Reg. Empty Flag)
TRMT bit
(Transmit Shift
Reg. Empty Flag)
bit 0
1 TCY
Word 1
Transmit Shift Reg
ASYNCHRONOUS TRANSMISSION (BACK-TO-BACK)
Write to TXREGx
Word 2
Word 1
BRG Output
(Shift Clock)
TXx (pin)
TXxIF bit
(Interrupt Reg. Flag)
TRMT bit
(Transmit Shift
Reg. Empty Flag)
Start bit
bit 0
1 TCY
bit 1
Word 1
bit 7/8
Stop bit
Start bit
bit 0
Word 2
1 TCY
Word 1
Transmit Shift Reg.
Word 2
Transmit Shift Reg.
Note: This timing diagram shows two consecutive transmissions.
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21.2.2
EUSARTx ASYNCHRONOUS
RECEIVER
21.2.3
The receiver block diagram is shown in Figure 21-6.
The data is received on the RXx pin and drives the data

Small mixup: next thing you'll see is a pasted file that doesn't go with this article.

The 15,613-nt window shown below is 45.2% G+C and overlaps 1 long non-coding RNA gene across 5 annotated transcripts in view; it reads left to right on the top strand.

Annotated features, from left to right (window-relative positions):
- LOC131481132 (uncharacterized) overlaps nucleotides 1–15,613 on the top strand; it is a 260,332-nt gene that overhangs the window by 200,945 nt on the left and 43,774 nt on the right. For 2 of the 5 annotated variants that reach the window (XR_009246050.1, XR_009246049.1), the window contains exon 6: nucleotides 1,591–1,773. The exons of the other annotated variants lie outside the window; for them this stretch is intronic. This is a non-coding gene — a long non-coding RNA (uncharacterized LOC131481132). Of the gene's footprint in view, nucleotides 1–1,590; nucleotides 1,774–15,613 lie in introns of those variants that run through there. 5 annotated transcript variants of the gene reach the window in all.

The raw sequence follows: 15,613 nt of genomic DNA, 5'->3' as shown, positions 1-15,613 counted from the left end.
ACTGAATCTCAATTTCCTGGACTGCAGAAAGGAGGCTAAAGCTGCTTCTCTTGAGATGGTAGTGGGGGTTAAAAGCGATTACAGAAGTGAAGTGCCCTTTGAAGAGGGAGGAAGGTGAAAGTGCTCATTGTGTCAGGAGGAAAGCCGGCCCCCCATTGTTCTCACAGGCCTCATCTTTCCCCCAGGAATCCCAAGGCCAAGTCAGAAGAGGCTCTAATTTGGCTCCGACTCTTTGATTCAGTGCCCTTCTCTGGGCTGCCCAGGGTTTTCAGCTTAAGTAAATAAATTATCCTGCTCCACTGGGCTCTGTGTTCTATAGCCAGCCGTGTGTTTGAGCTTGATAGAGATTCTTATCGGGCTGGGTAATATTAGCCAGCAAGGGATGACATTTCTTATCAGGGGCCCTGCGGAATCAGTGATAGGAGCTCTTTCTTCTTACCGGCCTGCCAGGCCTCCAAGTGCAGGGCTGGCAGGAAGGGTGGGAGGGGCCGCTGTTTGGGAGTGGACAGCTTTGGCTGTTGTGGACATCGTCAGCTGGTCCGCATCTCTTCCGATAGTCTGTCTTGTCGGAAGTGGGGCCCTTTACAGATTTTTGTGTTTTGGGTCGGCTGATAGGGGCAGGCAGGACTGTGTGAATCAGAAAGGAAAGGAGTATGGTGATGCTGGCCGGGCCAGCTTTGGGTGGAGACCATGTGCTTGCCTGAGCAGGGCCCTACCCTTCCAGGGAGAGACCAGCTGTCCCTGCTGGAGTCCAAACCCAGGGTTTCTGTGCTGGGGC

recovery block. The data recovery block is actually a
high-speed shifter operating at x16 times the baud rate,
whereas the main receive serial shifter operates at the
bit rate or at FOSC. This mode would typically be used
in RS-232 systems.
This mode would typically be used in RS-485 systems.
To set up an Asynchronous Reception with Address
Detect Enable:
1.
Initialize the SPBRGHx:SPBRGx registers for
the appropriate baud rate. Set or clear the
BRGH and BRG16 bits, as required, to achieve
the desired baud rate.
2. Enable the asynchronous serial port by clearing
the SYNC bit and setting the SPEN bit.
3. If interrupts are required, set the RCEN bit and
select the desired priority level with the RCxIP bit.
4. Set the RX9 bit to enable 9-bit reception.
5. Set the ADDEN bit to enable address detect.
6. Enable reception by setting the CREN bit.
7. The RCxIF bit will be set when reception is
complete. The interrupt will be Acknowledged if
the RCxIE and GIE bits are set.
8. Read the RCSTAx register to determine if any
error occurred during reception, as well as read
bit 9 of data (if applicable).